U.S. Can’t Account for Billions Spent in Afghanistan
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The Fiscal Times
December 27, 2010

KANDAHAR CITY -- In its bid to win the hearts and minds of Afghanistan’s teeming population, the United States has spent more than $55 billion to rebuild and bolster the war-ravaged country. That money was meant to cover everything from the construction of government buildings and economic development projects to the salaries of U.S. government employees working closely with Afghans.

Yet no one can say with any authority or precision how that money was spent and who profited from it. Most of the funds were funneled to a vast array of U.S. and foreign contractors. But according to a recent audit by the Special Inspector General for Afghanistan Reconstruction (SIGAR), there is no way of knowing whether the money went for the intended purposes. 

…the United States is not demanding accountability
for outgoing funds from U.S. companies
which have little incentive to fully disclose
where the U.S. money is going.

The audit shows that navigating the confusing labyrinth of government contracting is difficult, at best,” SIGAR said in releasing the audit. “USAID, the State Department and the Pentagon are unable to readily report on how much money they spend on contracting for reconstruction activities in Afghanistan.”

One large part of the problem is that the United States is not demanding accountability for outgoing funds from U.S. companies which have little incentive to fully disclose where the U.S. money is going. Add to this the many Afghan companies that have minimal accounting capabilities and you have a recipe for a massive misappropriation of funds. The money flows from Washington to Afghanistan, with little oversight and accountability, and at every step along the way someone else takes a cut.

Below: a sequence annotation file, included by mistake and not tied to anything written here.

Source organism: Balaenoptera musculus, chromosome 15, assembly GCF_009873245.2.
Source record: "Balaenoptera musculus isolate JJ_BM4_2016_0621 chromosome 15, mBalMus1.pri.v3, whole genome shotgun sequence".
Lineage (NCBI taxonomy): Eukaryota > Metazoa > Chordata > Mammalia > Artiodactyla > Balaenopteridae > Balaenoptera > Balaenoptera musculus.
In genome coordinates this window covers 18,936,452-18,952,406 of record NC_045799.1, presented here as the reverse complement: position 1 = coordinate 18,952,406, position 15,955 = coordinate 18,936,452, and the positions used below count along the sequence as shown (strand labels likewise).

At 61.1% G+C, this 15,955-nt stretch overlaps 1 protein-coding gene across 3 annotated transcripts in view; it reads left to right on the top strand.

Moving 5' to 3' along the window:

“There’s no mechanism to track where this money is going,” said Scott Amey, general counsel for the Project on Government Oversight, an independent, nonprofit group that investigates government corruption. “Security problems persist and this money doesn’t seem to be accomplishing a real mission.”

As staggering amounts of U.S. tax dollars virtually vanish down a black hole, many of the government projects designed to foster improved relations with the Afghan people and undermine the appeal of the Taliban have fallen far behind schedule or simply aren’t completed. In October, SIGAR found that six Afghan National Police buildings were so poorly built that they are unusable. They were constructed at a cost of $5 million by Basirat Construction, an Afghan construction company.

 
Afghan contractors often pay kickbacks
to local warlords, like Ahmad Wali Karzai, the president’s brother
and the so-called “King of Kandahar.”

Another report found that the United States has spent nearly $200 million on Afghan security service buildings that cannot be used. SIGAR also found that the U.S. Agency for International Development (USAID) couldn’t account for nearly $18 billion that was paid to some 7,000 U.S. and Afghan contractors for development projects. Afghan contractors often pay kickbacks to local warlords, like Ahmad Wali Karzai, the president’s brother and the so-called “King of Kandahar.” Their actions often undermine the work of the coalition.

An editor-at-large for The Fiscal Times, David Francis has reported from all over the world on issues that range from defense to border security to transatlantic relations.